Monday, February 4, 2013


Mr.   Gunton   Thinks   the  Rich   Should
Spend Their Money Here. The New York Times - February 4 , 1897

  "The Bradley-Martin ball" was the subject of President George Gunton's lecture last evening at the School of Social Economics, 34 Union Square.

  "The Bradley-Martin ball," said Mr. Gunton, " is about as prominent a topic of discussion these days as the making: of McKinley's Cabinet. The difference, however, is that we can not have much to say about the Cabinet, while we can have lots to say about the ball.

  "The present state, of the public mind is in a fever akin to an epidemic against wealth. The manner in which a large amount of money is to be spent has given to a number of sentimentalists an opportunity to cry out against such profligacy. Let us see if there is not another side to this question. I do not mean the side of the Bradley-Martins, because they probably look at it only from the standpoint of fancy costumes.

  "If such affairs are bad for the laborer, I am opposed to them, whether they be given by the Prince of Wales, the Bradley-Martins, or the Vanderbilts. No greater mistake could be made than for the masses to set themselves up in opposition to those who are at the top of society. It is much better for the laboring people if the wealthy spend their money here instead of taking it to Europe. I don't want the man who is above me to get down to my level of living. I want to be helped up to his level.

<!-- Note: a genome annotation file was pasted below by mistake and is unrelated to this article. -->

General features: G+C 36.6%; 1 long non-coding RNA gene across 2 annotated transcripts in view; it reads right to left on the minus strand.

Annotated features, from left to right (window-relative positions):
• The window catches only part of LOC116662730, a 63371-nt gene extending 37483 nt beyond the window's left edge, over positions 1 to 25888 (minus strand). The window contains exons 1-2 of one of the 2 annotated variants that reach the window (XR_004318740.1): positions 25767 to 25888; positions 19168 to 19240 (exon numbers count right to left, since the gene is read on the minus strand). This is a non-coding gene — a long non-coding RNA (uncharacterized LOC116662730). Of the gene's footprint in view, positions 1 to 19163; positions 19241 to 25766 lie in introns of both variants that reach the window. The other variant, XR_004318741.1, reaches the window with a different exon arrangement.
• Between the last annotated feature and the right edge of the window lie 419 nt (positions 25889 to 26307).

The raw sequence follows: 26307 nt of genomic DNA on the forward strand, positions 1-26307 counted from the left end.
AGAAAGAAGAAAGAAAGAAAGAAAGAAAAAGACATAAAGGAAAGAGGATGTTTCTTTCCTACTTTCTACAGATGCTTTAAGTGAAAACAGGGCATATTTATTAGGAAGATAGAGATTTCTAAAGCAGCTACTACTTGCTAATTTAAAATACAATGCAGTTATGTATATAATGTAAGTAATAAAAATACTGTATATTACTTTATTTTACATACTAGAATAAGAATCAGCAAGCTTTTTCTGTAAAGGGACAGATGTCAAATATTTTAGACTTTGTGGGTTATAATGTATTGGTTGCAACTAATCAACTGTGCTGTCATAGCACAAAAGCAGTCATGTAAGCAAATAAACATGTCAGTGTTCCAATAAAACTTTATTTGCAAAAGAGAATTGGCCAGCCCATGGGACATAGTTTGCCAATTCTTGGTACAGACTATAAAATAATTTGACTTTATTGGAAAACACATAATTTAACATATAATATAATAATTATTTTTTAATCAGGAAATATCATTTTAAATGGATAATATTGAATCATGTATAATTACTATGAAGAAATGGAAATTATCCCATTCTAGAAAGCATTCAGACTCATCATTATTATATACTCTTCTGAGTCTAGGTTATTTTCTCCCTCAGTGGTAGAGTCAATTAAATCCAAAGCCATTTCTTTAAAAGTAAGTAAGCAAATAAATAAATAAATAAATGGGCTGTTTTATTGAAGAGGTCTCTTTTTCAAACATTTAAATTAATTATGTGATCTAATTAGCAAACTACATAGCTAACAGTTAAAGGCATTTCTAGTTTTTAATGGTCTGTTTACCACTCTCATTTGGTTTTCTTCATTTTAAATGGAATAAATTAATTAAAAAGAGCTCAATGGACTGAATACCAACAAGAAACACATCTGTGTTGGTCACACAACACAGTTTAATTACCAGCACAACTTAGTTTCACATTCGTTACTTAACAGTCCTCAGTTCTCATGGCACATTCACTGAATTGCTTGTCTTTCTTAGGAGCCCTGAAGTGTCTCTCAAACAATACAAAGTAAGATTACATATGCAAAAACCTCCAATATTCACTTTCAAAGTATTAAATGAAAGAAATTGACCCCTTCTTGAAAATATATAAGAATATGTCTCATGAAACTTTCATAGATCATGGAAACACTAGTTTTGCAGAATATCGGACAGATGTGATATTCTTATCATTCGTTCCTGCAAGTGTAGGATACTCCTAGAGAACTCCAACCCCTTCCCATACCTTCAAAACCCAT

"If the Bradley-Martins spend $300,000 on a ball some of that money is bound to percolate down through the different strata of society to the humblest laborer. You can't expect to have expensive things if you drive the wealthy out of the country to spend their money. What we want is for them to spend it here, where it will promote art and architecture and elevate the social life of the different classes. Better forty times spend $300,000 on a ball than to distribute the money among the poor and thereby encourage pauperism." 

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